thought, visuospatial cognition and imagery of movement.
Albert Einstein was much respected for his kind and friendly demeanor
rooted in his pacifism. He was modest about his abilities, and had
distinctive attitudes and fashions—for example, he minimized his
wardrobe so that he would not need to waste time in deciding on what to
wear. He occasionally had a playful sense of humour, and enjoyed playing
the violin and sailing. He was also the stereotypical "absent-minded
professor"; he was often forgetful of everyday items, such as keys, and
would focus so intently on solving physics problems that he would often
become oblivious to his surroundings.
Einstein's religious views are that of pantheism. He stated "I believe
in Spinoza's God who reveals himself in the orderly harmony of what
exists, not in a God who concerns himself with the fates and actions of
human beings." Einstein wanted "to know how God created the world":
after being pressed on his religious views by Martin Buber, Einstein
exclaimed, "What we (physicists) strive for is just to draw His lines
after Him." Summarizing his religious beliefs, he once said: "My
religion consists of a humble admiration of the illimitable superior
spirit who reveals himself in the slight details we are able to perceive
with our frail and feeble mind." He also expressed admiration for
Buddhism, which he said "has the characteristics of what would be
expected in a cosmic religion for the future: It transcends a personal
God, avoids dogmas and theology; it covers both the natural and the
spiritual, and it is based on a religious sense aspiring from the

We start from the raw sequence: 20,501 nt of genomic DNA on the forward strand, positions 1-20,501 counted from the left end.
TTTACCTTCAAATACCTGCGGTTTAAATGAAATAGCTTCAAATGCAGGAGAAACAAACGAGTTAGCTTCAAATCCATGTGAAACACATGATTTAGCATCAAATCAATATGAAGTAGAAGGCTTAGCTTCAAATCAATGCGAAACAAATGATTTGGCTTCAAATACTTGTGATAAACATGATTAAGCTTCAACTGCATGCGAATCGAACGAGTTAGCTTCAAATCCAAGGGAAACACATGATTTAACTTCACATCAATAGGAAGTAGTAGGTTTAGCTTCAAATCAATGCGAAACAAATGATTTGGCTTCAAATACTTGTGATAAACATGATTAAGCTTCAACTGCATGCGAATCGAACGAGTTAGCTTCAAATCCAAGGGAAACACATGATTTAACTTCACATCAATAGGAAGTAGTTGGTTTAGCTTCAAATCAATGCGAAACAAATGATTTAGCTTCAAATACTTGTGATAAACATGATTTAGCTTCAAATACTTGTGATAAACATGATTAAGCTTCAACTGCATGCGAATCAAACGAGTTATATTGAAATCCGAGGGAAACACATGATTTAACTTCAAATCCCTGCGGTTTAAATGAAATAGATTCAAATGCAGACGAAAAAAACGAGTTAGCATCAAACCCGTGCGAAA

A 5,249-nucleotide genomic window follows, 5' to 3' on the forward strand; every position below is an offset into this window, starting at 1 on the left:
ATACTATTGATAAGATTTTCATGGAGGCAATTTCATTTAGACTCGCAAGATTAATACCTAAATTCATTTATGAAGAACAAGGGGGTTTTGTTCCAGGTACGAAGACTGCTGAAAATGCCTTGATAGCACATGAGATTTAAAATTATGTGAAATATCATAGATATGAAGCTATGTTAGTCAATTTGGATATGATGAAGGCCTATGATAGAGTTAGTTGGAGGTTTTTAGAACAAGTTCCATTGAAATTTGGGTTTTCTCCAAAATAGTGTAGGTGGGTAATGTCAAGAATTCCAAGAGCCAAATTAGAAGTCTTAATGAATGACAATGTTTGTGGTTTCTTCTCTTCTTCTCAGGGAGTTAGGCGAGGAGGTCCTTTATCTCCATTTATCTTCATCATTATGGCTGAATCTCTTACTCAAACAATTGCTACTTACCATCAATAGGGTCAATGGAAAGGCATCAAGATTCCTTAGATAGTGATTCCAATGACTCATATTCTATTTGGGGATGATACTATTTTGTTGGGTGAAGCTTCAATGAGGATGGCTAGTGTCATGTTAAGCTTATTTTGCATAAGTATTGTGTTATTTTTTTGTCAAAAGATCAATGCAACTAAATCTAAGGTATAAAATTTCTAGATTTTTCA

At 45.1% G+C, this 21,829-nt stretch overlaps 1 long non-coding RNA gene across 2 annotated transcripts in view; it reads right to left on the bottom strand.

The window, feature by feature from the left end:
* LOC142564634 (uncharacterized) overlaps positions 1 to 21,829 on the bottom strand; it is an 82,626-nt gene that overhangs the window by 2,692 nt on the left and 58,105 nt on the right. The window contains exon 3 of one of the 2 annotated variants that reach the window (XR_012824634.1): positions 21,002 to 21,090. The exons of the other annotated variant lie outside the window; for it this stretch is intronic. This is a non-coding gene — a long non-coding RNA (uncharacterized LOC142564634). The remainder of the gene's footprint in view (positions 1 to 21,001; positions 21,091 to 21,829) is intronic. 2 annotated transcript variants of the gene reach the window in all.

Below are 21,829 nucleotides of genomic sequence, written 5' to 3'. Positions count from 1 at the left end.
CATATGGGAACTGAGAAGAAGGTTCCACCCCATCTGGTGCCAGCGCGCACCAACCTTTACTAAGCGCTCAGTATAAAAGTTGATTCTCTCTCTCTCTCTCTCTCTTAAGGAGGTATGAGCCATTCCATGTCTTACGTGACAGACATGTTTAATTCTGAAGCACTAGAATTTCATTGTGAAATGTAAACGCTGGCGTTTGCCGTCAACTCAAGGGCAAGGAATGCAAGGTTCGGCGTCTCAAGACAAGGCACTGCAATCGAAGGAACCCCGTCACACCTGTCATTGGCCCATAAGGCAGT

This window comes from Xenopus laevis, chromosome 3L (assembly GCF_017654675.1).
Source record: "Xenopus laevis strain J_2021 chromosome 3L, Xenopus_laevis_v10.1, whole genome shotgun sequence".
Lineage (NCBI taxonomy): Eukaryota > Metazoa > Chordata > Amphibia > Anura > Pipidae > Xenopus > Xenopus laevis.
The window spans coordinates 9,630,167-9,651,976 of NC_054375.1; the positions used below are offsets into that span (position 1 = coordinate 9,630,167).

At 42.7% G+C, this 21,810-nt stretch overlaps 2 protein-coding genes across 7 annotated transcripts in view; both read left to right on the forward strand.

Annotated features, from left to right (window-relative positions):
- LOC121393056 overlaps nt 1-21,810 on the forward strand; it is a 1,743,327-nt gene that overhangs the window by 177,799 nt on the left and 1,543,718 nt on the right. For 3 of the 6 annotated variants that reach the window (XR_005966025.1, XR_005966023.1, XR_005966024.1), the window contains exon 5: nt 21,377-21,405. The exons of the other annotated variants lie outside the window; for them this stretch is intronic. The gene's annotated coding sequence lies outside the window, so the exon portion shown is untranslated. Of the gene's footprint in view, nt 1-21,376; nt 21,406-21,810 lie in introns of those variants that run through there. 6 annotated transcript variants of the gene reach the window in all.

experience of all things, natural and spiritual, as a meaningful unity."
Einstein considered himself a pacifist and humanitarian, and in later
years, a socialist. Einstein once said, "I believe Gandhi's views were
the most enlightened of all the political men of our time. We should
strive to do things in his spirit: not to use violence for fighting for
our cause, but by non-participation of anything you believe is evil."
Einstein's views on other issues, including socialism, McCarthyism and
racism, were controversial (see Einstein on socialism). Einstein was a
co-founder of the liberal German Democratic Party.
The American FBI kept a 1,427 page file on his activities and
recommended that he be barred from immigrating to the United States
under the Alien Exclusion Act, alleging that Einstein "believes in,
advises, advocates, or teaches a doctrine which, in a legal sense, as
held by the courts in other cases, 'would allow anarchy to stalk in
unmolested' and result in 'government in name only'", among other
Einstein opposed tyrannical forms of government, and for this reason
(and his Jewish background), opposed the Nazi regime and fled Germany
shortly after it came to power. He initially favored construction of the
atomic bomb, in order to ensure that Hitler did not do so first, and
even sent a letter to President Roosevelt (dated August 2, 1939, before
World War II broke out, and likely authored by Leó Szilárd) encouraging
him to initiate a program to create a nuclear weapon. Roosevelt
responded to this by setting up a committee for the investigation of